He adjusts the sunglasses on his nose and crosses his arms over his chest. "I know it's not much of an offer but it's the best I can do for now. I won't force you to take the job and I'm not going to have you arrested if you refuse. All I can do is offer you amnesty and a chance to prove that you're more than just a hired gun. You want redemption and I think I can help you with that. Sometimes it's just a matter of figuring out what, and who, you're willing to fight for."
There's something about the way the other man says who that makes his stomach clench slightly. He can only think of one person he's willing to fight for and it's the same one he's been running from for weeks.
The man in sunglasses stands slowly, tucking the folder back into his jacket carefully. "Like I said, I won't force you to work for me. You're a free man now, Mr. Barnes, the decision is yours."
"You should really learn to lock your windows," a voice mutters as Steve pushes open his door that night. He freezes momentarily, all instincts on high alert, but he recognizes that voice and it causes him to falter a bit.
"Bucky?" he asks hesitantly because there have been so many nights when he's come home expecting to find the other man standing there that's he's not quite sure this is real. It is real though, as real as he can make it, and Bucky is standing in the middle of his living room.
The other man doesn't move or acknowledge the name at all, he stands perfectly still in the silence of the room, his eyes locked on the Captain. He's thinner than when Steve last saw him, his hair a bit longer and stubble on his face forming into something almost like a beard. His eyes are the same though, dark and confused and dangerous. For a brief moment, Steve wonders if this is Bucky standing in the middle of his apartment or if it's the Winter Soldier. In the end he decides it doesn't matter; it's never mattered so long as he's alive.
When the other man finally does move, his steps are slow and calculated, boots creaking over hardwood floors, and he walks deliberately toward Steve. He only stops when he's about two feet away, looming in front of the other man and cornering him against the wall. Steve doesn't move to stop him, he stays where he is and lets himself be trapped.
"Are you afraid of me?" the assassin asks quietly, his voice challenging but unsure like he wants Steve to say yes but also hopes for another answer. Steve gives it to him.
"No," he tells him firmly, putting every ounce of conviction he has into his voice. He's never been afraid of Bucky, even when the world was crashing down around them in the helicarrier. He doesn't care what the files say, what everyone else thought. Killer, assassin, murderer; to him Bucky would never be any of those things. To him Bucky was friendship and warmth, a hearty laugh and a side-armed hug. He was security and loyalty and protection. He was and always had been Steve's whole world. Bucky was home.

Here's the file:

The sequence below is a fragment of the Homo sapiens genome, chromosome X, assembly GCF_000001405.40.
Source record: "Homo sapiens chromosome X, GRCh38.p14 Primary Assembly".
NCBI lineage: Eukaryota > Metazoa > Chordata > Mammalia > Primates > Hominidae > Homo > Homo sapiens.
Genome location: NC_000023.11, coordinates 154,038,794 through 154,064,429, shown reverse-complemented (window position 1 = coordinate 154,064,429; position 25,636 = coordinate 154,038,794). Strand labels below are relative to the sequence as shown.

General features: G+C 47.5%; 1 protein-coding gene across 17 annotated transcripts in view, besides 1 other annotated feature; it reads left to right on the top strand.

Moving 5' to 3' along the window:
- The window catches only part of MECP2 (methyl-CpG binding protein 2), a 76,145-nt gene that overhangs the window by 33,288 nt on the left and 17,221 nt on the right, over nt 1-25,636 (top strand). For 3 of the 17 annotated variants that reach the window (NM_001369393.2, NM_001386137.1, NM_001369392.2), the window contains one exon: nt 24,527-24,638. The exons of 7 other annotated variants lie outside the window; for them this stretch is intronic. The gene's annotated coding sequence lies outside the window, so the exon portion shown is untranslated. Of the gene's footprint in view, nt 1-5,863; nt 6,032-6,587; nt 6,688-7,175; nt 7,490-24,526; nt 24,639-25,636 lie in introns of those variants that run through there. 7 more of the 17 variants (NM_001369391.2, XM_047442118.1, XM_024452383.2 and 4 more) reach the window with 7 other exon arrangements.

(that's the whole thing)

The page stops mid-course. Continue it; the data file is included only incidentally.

"Why not?" the assassin asks, his voice faltering a bit when he speaks. "After everything I've done, what I almost did to you…" He shakes his head, hair obscuring his eyes.
"Because I trust you," Steve tells him gently. "You're my best friend-"
"I'm not!" the other man growls brokenly, slamming his hands into the wall on either side of Steve's head and bracketing him in. Steve doesn't even flinch. "I'm not your friend, Steve," he tells him shakily, voice wavering as he speaks. "No matter how much you want me to be. The friend you lost, the one you keep hoping I'll be? He's not here anymore and I'm what's left. I don't know who I am but I'm not your friend."
"Then why are you here?" Steve asks lightly, catching the other man's eyes. "Why do you keep coming back here if you're so convinced you're not him?"
He shakes his head slightly, fingers digging into the wall beneath his hands. "I don't know…"
"You do know," Steve counters easily, his eyes locked on the other man's face. "You know or else you wouldn't be here."
The assassin growls in frustration and clenches his teeth. "What are you trying to prove, huh?" he snarls, the space between them growing smaller. "That you can redeem me? That I'm not so bad after all? I'm a murderer, Steve. An assassin. I kill people for a living. Is that what you want to admit? That your best friend is a hired gun with a kill list that reads like a dictionary?"